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Frog hailing ‘Comet’ pilot from Kelley

Web greenlights prod'n on scribe Kreisberg's drama

WB Entertainment prexy David Janollari’s campaign to lure heavyweight talent to the Frog has paid off, with David E. Kelley bringing his latest project to the net.

Frog has greenlit production on a pilot for scribe Andrew Kreisberg’s drama “Halley’s Comet,” an hourlong project with comedic elements about a 23-year-old first-year med student who, after battling a life-threatening illness for years, finds herself moving from patient to doctor while also finally maturing as an adult woman.

Kreisberg (“The Simpsons,” “Hope & Faith”), a young comedy scribe, created “Comet” and brought it to Kelley and David E. Kelley Prods. vet Jonathan Pontell, who quickly attached themselves to the project.

Kelley will exec produce with showrunner-helmer Pontell (“Boston Public”). Kreisberg, who wrote the pilot script on spec, will serve as co-exec producer of the DEK Prods./20th Century Fox TV project.

Kelley pilot is the first for the WB, which landed the show after at least two other networks expressed serious interest in the project, insiders said.

Frog is stepping up in a major way financially, offering one of the largest pilot license fees in the net’s 10-year history. The WB will likely seriously bend some of its own production requirements in order to come more in line with Kelley’s production quality guidelines.

“Comet” will balance drama and comedy, and Janollari said the pilot script — while not penned by Kelley — is nonetheless “reminiscent of a lot of great David E. Kelley shows, but it also has a new and unique voice at its center.”

“It has such romantic hopefulness to it,” Janollari said. “In the pilot, Halley comes in contact with three different romantic suitors, and it’s going to be fun watching how that unfolds.”

Webhead said “Comet” is filled with both “gallows humor and moments of romantic comedy.”

Pontell said “Comet” first came to him via former WMA agent Ross Fineman; when Pontell read the script, he said he “immediately bonded with it and wanted us to be involved with it.”

“It really had the David Kelley vibe,” Pontell said.

Fineman will be a producer on the project.

Kreisberg said he decided to try his hand in drama because he wanted “to write something with more immediacy and depth than is allowed in half-hours.” He wrote it on spec last winter because, as a comedy writer, “I knew it would be difficult for me to walk into a room and sell a drama like this,” Kreisberg said.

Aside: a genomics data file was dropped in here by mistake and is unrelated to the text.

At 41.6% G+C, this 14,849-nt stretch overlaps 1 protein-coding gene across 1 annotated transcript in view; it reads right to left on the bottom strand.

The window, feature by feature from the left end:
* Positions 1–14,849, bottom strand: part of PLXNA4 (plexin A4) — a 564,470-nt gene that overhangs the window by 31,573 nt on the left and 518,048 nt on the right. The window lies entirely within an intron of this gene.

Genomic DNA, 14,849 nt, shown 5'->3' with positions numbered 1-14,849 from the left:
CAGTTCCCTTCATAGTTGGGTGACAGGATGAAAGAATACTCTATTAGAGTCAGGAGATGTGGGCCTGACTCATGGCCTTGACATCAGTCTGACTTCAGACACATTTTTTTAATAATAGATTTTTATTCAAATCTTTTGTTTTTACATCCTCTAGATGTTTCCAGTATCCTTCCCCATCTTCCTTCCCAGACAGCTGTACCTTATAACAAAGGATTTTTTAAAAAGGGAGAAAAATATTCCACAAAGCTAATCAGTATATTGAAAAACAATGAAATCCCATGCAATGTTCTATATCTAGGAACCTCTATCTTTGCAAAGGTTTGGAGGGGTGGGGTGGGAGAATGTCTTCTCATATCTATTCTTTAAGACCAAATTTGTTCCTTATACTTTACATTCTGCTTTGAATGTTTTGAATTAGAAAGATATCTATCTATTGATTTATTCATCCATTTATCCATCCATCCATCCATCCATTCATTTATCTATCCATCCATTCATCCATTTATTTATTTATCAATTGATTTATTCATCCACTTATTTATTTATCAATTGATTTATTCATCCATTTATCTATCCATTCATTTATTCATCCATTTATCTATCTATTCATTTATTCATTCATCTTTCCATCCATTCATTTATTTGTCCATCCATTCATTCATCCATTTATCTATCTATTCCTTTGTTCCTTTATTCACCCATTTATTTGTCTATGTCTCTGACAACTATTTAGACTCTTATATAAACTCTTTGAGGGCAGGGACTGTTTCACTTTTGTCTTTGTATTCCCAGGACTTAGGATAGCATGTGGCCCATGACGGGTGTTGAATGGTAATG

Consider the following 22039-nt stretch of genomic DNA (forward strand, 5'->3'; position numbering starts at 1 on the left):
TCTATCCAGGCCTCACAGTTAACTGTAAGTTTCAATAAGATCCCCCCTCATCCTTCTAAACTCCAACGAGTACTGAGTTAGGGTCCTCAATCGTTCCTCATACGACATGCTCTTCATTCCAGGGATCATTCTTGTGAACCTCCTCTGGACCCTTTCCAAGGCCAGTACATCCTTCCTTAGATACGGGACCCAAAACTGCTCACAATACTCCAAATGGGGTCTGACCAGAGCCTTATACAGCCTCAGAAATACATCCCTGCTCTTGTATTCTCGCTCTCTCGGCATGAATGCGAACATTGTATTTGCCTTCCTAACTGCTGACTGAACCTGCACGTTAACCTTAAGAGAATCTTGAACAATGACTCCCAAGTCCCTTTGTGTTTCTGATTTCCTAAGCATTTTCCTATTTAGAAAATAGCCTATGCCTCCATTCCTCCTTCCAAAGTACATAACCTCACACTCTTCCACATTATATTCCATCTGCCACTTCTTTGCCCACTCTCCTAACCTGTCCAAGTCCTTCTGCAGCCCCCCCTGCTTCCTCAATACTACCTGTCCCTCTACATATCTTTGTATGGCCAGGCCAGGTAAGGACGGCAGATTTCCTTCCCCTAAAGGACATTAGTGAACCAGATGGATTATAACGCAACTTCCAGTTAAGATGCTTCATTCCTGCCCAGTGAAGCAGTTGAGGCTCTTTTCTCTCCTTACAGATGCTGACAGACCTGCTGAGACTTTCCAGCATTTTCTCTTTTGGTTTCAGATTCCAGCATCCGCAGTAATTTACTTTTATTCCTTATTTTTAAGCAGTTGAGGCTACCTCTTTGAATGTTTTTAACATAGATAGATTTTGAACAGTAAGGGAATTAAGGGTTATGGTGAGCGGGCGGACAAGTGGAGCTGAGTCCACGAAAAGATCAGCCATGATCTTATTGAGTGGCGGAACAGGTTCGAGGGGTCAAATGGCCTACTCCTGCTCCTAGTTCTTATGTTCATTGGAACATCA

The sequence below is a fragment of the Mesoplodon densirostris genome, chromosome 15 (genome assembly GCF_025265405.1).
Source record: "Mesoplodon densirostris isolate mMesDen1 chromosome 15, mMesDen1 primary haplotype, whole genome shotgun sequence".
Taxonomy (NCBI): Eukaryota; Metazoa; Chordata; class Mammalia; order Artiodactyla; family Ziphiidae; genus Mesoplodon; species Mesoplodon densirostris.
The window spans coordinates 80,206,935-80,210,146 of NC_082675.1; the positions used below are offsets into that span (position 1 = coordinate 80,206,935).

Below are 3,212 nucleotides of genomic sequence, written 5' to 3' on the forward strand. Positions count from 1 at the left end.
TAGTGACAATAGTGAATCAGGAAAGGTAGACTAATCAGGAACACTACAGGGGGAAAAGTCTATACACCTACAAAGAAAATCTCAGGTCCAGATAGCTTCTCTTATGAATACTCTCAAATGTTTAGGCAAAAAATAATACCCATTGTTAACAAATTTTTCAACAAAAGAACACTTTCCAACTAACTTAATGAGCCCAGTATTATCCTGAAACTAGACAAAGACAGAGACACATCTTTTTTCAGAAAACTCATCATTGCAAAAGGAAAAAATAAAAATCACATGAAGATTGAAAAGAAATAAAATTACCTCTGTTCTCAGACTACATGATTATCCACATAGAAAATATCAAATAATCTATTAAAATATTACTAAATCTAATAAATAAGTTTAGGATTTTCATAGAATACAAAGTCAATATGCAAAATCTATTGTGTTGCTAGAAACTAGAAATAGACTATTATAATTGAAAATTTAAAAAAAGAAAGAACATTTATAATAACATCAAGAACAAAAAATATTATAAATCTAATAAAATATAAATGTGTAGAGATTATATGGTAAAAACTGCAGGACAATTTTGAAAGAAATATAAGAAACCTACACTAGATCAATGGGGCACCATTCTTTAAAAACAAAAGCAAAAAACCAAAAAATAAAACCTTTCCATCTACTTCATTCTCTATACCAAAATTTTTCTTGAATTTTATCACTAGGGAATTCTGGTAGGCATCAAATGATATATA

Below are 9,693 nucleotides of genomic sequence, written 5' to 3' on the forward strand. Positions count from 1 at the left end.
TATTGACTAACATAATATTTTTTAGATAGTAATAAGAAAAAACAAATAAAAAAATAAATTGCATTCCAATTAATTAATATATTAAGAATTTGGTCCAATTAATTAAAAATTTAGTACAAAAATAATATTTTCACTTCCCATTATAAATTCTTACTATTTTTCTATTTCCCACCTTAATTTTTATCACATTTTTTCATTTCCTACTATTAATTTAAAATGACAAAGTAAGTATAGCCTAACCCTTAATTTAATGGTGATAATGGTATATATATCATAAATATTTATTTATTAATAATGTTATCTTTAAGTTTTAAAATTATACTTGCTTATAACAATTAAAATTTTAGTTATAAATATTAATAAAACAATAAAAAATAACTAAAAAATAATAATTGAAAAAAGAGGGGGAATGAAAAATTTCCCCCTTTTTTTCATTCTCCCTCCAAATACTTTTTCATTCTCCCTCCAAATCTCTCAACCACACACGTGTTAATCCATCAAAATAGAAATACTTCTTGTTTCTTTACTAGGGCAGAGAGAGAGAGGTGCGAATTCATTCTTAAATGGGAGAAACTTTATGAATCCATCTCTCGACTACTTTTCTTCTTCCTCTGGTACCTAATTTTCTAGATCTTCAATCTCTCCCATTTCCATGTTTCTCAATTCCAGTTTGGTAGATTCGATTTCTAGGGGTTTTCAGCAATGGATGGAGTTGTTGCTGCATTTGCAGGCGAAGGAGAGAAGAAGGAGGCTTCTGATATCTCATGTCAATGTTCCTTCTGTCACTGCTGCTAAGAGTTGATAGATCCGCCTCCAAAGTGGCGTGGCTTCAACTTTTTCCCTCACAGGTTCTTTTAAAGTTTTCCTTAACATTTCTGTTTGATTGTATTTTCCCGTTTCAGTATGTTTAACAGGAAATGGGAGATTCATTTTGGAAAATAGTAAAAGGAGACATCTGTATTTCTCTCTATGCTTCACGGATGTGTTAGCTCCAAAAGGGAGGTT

A ‘Desperate’ strategy

Comedy vet Marc Cherry adopted a similar strategy with this season’s boffo hit “Desperate Housewives.”

As for the specific storyline in WMA-packaged “Comet,” Kreisberg said he wanted to “write something that was based sort of on my own personal experiences that had a large amount of humor, grace and hope.”

Janollari, who’s in his first development season as prexy of the WB, has been busy bringing several major names to the Frog. Jerry Bruckheimer is exec producing a drama for the net and may also snag a greenlight for a comedy project, while Bill Lawrence (“Scrubs”) is also at work on his first Frog pilot. Announcements of other major signings are expected shortly.

Exec called landing the Kelley project “a coup for the WB,” noting Kelley’s track record for creating “of-the-moment hit shows that really resonate with the audience in a huge way.”

The WB also has confidence in Kreisberg: Net is developing a half-hour with the scribe called “Love Lindsey/Hate Hannah,” about a man who falls in love with his ex-wife’s sister.

Other greenlights

Elsewhere Monday, both Fox and CBS greenlit drama pilots.

Fox has ordered “House of Payne,” a lighthearted drama from scribe-exec producer Bill Chais and exec producer Jeff Rake.

Hour, from 20th Century Fox TV, concerns a successful golden boy lawyer who has a nervous breakdown and teams up with another mentally disturbed lawyer with an anger problem. Together, they rep people with issues — and not just the legal kind.

Over at CBS, Eye has given cast-contingent approval to “3 Lbs.,” an hourlong drama from Peter Ocko (“Boston Legal”) about brain surgeons. Paramount Network TV is producing.